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Fuqua Faculty Conversations

Sim Sitkin

Sim Sitkin on The Stretch Goal Paradox

February 23, 2017

Discussion Video

Sim Sitkin

Join us for our February 2017 Fuqua Faculty Conversation as Sim Sitkin, Michael W. Krzyzewski University Professor, presents:

The Stretch Goal Paradox

During this video, you will learn:

  • Why stretch goals are widely used, but rarely understood
  • How to assess whether your organization is a good candidate for using stretch goals
  • Why organizations that should use stretch goals don’t and those that do shouldn’t
  • About strategically effective alternatives for organizations that should not use stretch goals

Join the conversation in the comments below or in the Fuqua alumni LinkedIn group.

Questions? Write to conversations@fuqua.duke.edu.

View Sim Sitkin’s Bio


  1. Questions: 1) Are there any significant differences in the culture of the successful and unsuccessful organizations who use stretch goals. 2) Are there any repercussions for teams that tackle stretch goals but fail in the organizations they studied. If so, what were they? If not, why not?

    • Cheryl:

      These are really good questions. There is not a lot of research that addresses them in a very specific way. So we don’t know at this point if there are key characteristics of an organization’s culture that foster the appropriate use of stretch goals (and discourage the inappropriate use). But there is good research that I would suspect might be useful for both your questions.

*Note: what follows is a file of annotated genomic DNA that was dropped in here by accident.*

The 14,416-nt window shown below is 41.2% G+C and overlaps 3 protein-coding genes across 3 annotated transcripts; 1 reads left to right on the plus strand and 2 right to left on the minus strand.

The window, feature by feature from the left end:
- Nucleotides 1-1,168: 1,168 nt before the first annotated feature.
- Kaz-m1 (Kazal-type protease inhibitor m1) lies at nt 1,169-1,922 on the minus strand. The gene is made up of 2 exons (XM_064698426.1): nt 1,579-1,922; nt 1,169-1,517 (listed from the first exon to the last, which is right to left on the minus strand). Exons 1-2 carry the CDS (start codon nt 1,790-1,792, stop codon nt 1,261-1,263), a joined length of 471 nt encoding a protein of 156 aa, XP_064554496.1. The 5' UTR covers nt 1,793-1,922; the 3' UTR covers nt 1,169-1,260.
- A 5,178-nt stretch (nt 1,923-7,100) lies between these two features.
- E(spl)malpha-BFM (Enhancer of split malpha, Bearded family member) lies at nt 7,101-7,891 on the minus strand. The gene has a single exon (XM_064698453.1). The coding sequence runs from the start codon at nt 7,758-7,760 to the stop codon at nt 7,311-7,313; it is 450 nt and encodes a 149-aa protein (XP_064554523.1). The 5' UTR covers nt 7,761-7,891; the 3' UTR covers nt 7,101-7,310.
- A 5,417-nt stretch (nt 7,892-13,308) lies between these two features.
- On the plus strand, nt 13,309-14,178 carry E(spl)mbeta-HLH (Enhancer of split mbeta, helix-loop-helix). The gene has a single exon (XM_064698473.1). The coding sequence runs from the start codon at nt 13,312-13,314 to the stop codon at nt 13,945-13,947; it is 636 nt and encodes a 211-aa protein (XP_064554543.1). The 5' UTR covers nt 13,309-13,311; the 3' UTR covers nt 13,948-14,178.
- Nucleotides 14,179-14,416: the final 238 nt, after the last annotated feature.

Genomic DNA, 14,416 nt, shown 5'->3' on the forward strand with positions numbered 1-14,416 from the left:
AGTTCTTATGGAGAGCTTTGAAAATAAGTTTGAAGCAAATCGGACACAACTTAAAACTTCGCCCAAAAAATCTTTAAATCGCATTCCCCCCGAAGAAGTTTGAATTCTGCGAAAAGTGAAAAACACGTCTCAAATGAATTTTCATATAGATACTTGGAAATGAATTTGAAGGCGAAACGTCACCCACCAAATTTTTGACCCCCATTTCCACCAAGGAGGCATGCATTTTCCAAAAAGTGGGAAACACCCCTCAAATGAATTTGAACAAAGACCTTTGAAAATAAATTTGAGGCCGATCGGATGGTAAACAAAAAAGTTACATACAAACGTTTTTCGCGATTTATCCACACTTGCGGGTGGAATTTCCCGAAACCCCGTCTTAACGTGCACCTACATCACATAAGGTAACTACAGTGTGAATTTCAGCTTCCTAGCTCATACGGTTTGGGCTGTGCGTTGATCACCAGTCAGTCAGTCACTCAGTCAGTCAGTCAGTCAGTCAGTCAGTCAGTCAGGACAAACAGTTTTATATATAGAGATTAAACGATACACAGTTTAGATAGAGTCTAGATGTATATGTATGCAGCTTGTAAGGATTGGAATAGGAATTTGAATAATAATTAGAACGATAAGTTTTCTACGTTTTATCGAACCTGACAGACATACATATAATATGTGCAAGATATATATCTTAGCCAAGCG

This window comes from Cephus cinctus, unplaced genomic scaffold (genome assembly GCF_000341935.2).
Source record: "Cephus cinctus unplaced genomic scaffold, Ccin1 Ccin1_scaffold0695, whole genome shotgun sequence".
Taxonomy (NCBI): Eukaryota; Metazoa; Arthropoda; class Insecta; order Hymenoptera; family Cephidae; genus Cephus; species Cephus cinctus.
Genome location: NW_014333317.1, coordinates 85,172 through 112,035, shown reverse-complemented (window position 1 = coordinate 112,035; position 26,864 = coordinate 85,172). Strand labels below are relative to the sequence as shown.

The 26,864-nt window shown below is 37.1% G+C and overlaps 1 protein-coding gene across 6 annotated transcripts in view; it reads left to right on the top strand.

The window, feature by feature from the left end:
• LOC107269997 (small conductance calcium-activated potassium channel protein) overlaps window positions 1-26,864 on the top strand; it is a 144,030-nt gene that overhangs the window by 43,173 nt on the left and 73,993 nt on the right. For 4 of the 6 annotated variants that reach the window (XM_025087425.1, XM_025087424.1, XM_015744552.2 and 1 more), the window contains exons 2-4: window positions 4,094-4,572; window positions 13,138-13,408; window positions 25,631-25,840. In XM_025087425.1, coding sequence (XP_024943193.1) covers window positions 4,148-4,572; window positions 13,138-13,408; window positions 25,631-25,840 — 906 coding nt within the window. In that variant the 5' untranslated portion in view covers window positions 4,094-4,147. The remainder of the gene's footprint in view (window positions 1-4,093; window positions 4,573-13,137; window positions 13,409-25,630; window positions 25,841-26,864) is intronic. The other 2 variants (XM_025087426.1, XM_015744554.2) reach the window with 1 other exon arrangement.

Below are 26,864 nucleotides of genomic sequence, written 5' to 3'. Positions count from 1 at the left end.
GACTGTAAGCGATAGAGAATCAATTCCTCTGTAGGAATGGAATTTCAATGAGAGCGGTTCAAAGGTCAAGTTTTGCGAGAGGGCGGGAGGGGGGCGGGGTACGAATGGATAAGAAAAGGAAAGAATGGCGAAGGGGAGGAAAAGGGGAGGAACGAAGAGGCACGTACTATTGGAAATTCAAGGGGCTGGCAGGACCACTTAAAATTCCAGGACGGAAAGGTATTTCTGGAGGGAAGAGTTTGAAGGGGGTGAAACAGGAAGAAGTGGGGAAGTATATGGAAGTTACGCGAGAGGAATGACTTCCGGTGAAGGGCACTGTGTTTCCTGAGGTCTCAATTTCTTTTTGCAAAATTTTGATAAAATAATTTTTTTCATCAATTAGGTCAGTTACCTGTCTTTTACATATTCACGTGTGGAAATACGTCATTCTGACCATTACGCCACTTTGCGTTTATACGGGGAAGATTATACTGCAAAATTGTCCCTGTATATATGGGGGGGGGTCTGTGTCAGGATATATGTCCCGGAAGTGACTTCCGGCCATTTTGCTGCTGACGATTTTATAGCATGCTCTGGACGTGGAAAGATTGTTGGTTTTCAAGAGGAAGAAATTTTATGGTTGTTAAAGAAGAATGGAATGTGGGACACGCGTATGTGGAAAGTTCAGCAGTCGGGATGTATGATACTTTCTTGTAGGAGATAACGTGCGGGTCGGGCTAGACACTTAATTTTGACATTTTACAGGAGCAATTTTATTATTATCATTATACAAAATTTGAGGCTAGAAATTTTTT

Here are some ideas that draw on relevant research (though not directly on stretch goal use):

      – do we have incentive systems that are rigid and do not take into account changes in circumstance (for example, the economy crashes but you are rigidly being held to goals set before that happened)
      – do we have a culture that allows for realistic updating or trial and error learning (for example, I am pursuing a stretch goal of $60M in cost savings and achieve $58M or I took on a big challenge for the organization and it did not succeed, but we learned why and gained important skills and now can try again)
      – do we have a highly politicized culture where there is search for a scapegoat to blame for every problem and thus people hide problems
      – do we have a culture of “psychological safety” where people can be open and feel supported and developed

      These are all factors I suspect would be related to the effective use of stretch goals. They are the kinds of questions for which we need more research to be really sure about the nuances, but the general lessons are pretty clear for where stretch goals work better and also situations where a person or unit pursuing a stretch goal will be penalized if they fail.


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